Integrity House Formally Launches Mobile Community Care Program

Ribbon Cutting for New Mobile Community Care Vehicle Brings Coordinated Services Into the Greater Newark Community

Newark, N.J. (May 11, 2023) – Integrity House, one of the largest not-for-profit providers of substance use disorder treatment and mental health services licensed in the state of New Jersey, with programs in Kearny, Newark, Secaucus, Toms River, Morris Plains, and Paramus, today cut a ceremonial ribbon formally launching it’s new Mobile Community Care (MCC) program that will deliver medications for substance use disorder (SUD), care coordination services, harm reduction resources, and recovery support to the Greater Newark community via a retrofitted vehicle. The ribbon cutting was attended by community leaders, including Newark Deputy Mayor Rahaman Muhammad; Newark City Council President LaMonica McIver; New Jersey Department of Human Services Commissioner Sarah Adelman; and Assistant Commissioner for the New Jersey Division of Mental Health and Addiction Services (DMHAS), Valerie Mielke.

A major expansion of Integrity House’s substance use disorder services in the community, MCC is made possible through a contract with DMHAS. Integrity House will use the specially-equipped and branded vehicle to increase community members’ access to FDA-approved medications for SUD and other services to assist them in their treatment and recovery from SUD.

Mobile Community Care is intended to reduce barriers to medications that are proven to be lifesaving. It is designed to engage individuals who experience obstacles in connecting to care at traditional brick-and-mortar facilities, with a focus on individuals, including veterans, who are homeless. Mobile Community Care will enable those in need to connect with clinicians in real-time to address their behavioral health, medical, and recovery needs. 

“Too many people have died avoidable deaths due to addiction,” said Commissioner Adelman. “With the Mobile Community Care vehicle bringing treatment directly to the community, a wider array of people can receive proper treatment and more fatal incidents can be prevented.”

Bringing low-threshold medication and related healthcare services directly to areas of high need addresses a significant gap in healthcare services. In addition, it will help provide a stronger and more effective connection to needed services offered by Integrity House, including behavioral health services, traditional healthcare, and other community engagement activities, such as the Reach for Recovery education and prevention program Integrity implements in collaboration with the Essex County Division of Community Health Services.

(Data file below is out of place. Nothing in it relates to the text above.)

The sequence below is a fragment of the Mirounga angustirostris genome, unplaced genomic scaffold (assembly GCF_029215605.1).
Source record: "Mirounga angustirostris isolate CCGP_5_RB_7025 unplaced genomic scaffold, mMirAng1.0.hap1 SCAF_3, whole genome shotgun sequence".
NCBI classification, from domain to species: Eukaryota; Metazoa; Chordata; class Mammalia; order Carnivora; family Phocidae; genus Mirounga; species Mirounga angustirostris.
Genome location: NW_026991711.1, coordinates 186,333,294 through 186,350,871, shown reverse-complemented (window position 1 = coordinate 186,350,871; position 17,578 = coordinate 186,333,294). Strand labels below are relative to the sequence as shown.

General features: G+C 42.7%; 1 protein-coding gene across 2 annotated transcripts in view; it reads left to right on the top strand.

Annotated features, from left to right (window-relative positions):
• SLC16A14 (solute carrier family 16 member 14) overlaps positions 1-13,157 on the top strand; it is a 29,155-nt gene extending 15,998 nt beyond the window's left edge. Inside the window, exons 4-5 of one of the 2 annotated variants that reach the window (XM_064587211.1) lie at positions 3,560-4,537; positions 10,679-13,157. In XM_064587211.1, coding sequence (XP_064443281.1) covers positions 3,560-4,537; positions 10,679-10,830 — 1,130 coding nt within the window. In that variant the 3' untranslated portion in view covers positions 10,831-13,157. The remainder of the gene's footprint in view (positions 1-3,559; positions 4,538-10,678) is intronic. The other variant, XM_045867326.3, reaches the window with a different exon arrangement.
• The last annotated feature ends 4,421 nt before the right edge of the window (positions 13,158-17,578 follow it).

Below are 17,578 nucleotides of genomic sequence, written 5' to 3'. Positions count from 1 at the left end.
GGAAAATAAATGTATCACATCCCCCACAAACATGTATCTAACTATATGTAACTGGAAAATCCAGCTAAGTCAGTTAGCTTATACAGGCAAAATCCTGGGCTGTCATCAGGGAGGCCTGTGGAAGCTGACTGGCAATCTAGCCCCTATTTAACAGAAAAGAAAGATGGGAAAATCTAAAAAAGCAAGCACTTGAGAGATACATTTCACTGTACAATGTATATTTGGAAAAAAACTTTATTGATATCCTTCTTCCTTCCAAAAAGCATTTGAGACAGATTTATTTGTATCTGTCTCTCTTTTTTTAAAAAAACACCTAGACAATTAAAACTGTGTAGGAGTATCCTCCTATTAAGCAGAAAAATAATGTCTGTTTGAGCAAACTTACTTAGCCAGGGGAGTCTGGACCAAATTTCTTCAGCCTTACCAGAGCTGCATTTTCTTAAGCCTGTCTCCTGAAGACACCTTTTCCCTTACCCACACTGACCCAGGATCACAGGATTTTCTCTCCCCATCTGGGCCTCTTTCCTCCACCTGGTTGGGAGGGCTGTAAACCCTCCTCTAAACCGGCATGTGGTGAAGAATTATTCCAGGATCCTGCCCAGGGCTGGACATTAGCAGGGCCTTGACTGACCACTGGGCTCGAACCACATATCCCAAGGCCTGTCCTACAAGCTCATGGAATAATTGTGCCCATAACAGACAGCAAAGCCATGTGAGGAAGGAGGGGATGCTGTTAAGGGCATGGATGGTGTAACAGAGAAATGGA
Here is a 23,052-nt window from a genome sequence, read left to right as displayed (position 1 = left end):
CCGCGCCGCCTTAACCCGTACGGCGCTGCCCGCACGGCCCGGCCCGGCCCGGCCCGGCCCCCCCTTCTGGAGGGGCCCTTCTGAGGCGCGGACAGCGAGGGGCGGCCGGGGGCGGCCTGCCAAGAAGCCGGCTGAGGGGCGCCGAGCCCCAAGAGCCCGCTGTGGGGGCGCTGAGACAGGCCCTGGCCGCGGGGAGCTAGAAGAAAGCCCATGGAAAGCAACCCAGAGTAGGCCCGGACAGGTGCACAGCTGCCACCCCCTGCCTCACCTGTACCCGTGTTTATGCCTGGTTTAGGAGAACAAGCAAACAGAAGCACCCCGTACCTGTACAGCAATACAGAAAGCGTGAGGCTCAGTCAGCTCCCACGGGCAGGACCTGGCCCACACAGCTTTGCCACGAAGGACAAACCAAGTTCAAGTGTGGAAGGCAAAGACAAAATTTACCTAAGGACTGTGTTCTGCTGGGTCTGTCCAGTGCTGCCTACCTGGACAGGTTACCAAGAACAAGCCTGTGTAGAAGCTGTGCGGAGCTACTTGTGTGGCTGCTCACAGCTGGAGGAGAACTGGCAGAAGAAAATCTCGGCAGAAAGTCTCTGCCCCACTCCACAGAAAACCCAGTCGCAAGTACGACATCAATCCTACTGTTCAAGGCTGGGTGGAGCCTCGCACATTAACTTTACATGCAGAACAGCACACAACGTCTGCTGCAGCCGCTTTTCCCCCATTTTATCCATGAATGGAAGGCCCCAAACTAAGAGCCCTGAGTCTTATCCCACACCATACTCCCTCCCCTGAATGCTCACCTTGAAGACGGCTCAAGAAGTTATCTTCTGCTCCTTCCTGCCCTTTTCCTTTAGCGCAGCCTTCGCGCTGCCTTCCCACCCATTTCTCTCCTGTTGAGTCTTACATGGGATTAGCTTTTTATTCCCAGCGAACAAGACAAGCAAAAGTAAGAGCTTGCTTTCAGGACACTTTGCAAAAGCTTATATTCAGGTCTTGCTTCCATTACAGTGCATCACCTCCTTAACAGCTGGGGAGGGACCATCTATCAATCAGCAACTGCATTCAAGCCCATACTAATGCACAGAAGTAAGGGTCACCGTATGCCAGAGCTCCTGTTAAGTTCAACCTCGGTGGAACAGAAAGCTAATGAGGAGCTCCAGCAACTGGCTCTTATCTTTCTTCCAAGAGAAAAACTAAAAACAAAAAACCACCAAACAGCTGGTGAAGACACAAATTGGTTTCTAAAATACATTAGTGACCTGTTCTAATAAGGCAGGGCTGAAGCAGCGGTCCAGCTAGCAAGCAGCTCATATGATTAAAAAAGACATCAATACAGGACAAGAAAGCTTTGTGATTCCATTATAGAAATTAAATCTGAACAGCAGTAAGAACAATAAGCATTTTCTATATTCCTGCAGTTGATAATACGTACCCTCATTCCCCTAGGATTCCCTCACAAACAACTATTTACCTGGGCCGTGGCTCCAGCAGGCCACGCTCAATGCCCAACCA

“Access to medical treatment and behavioral healthcare is a vitally important step that will help to stem the soaring overdose rates that we have been seeing over the past several years,” said Robert J. Budsock, President and CEO of Integrity House. “Integrity House’s new mobile medical unit will accelerate our efforts to bring treatment directly to individuals struggling with addiction, meeting with them literally in their community, in the places where treatment is most needed, enabling us to better help these people on their path to recovery, to reduce overdoses and to save lives.” 

Naima Briscoe, Senior Director of Development and Strategy at Integrity House, is tasked with implementing this initiative. The program features a robust case management component, incorporating both a case manager and two peer recovery specialists who will work closely with community members to ensure they remain engaged in treatment after initially interfacing with the program, even if they are referred to a service provider other than Integrity House. The case manager and peers will also be charged with implementing creative strategies to retain clients in treatment even when they are hospitalized or incarcerated. 

Integrity House will use the mobile unit to travel to targeted areas within the community to perform on-the-spot screenings and assessments with individuals with SUD, and, if clinically indicated, immediately prescribe medications to treat SUD. The agency will partner with a variety of community providers to ensure those seeking services have access to “whole-person” care. This includes other licensed SUD and mental health programs, primary care providers, and community-based agencies such as Hyacinth and the North Jersey Community Research Initiative (NJCRI) to ensure individuals have access to HIV testing and treatment and COVID-19 vaccination. 

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Integrity House Mobile Community Care Ribbon Cutting Ceremony

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